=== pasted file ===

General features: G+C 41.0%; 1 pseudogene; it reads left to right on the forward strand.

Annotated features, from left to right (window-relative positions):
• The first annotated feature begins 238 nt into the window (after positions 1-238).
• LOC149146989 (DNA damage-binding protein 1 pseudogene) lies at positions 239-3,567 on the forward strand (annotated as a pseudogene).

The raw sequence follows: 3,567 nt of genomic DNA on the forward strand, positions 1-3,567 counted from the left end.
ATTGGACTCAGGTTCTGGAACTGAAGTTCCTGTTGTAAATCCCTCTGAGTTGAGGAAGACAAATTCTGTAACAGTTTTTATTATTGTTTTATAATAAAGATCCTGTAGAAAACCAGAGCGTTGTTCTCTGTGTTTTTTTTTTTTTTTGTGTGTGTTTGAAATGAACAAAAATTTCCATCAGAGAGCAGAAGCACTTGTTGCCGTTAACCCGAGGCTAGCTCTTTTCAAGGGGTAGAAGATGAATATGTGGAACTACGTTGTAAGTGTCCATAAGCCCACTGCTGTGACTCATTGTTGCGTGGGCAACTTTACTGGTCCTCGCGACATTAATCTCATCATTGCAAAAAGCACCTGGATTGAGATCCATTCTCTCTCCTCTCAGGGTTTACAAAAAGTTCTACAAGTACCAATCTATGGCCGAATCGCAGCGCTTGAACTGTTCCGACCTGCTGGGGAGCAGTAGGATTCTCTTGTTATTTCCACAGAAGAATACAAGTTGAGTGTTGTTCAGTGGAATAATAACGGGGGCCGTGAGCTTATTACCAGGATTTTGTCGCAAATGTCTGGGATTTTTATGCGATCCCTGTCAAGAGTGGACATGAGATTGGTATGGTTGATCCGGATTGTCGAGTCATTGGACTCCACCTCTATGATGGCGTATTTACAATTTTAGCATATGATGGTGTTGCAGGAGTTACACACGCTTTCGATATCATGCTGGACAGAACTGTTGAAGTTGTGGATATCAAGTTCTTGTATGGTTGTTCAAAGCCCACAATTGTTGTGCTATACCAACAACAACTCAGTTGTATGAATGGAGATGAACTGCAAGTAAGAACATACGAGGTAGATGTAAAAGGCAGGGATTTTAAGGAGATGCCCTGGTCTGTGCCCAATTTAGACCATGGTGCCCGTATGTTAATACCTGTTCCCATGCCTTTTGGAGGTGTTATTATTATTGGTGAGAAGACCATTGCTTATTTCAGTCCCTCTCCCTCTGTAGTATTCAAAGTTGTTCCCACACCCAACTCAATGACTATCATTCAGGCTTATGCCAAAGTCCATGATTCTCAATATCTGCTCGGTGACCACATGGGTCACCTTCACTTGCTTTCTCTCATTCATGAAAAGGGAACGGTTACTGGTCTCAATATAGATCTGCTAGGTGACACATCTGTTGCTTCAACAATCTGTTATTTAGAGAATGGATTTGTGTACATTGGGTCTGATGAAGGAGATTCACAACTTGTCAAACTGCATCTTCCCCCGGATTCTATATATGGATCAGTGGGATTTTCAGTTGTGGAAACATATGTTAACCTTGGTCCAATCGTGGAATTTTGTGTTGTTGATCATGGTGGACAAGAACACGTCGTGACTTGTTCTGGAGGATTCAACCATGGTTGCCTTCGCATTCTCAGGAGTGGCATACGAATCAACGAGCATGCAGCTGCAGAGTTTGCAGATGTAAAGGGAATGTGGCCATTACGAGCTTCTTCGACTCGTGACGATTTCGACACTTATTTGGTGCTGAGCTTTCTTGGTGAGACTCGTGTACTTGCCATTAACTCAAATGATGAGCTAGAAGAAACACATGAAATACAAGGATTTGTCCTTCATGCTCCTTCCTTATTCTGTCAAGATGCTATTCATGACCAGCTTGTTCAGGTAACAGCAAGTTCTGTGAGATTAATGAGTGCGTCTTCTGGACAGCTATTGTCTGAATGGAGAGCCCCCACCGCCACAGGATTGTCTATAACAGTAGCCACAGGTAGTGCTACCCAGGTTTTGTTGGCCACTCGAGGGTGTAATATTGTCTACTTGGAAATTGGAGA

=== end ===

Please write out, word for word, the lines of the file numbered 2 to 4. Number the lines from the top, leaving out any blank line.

Annotated features, from left to right (window-relative positions):
• The first annotated feature begins 238 nt into the window (after positions 1-238).
• LOC149146989 (DNA damage-binding protein 1 pseudogene) lies at positions 239-3,567 on the forward strand (annotated as a pseudogene).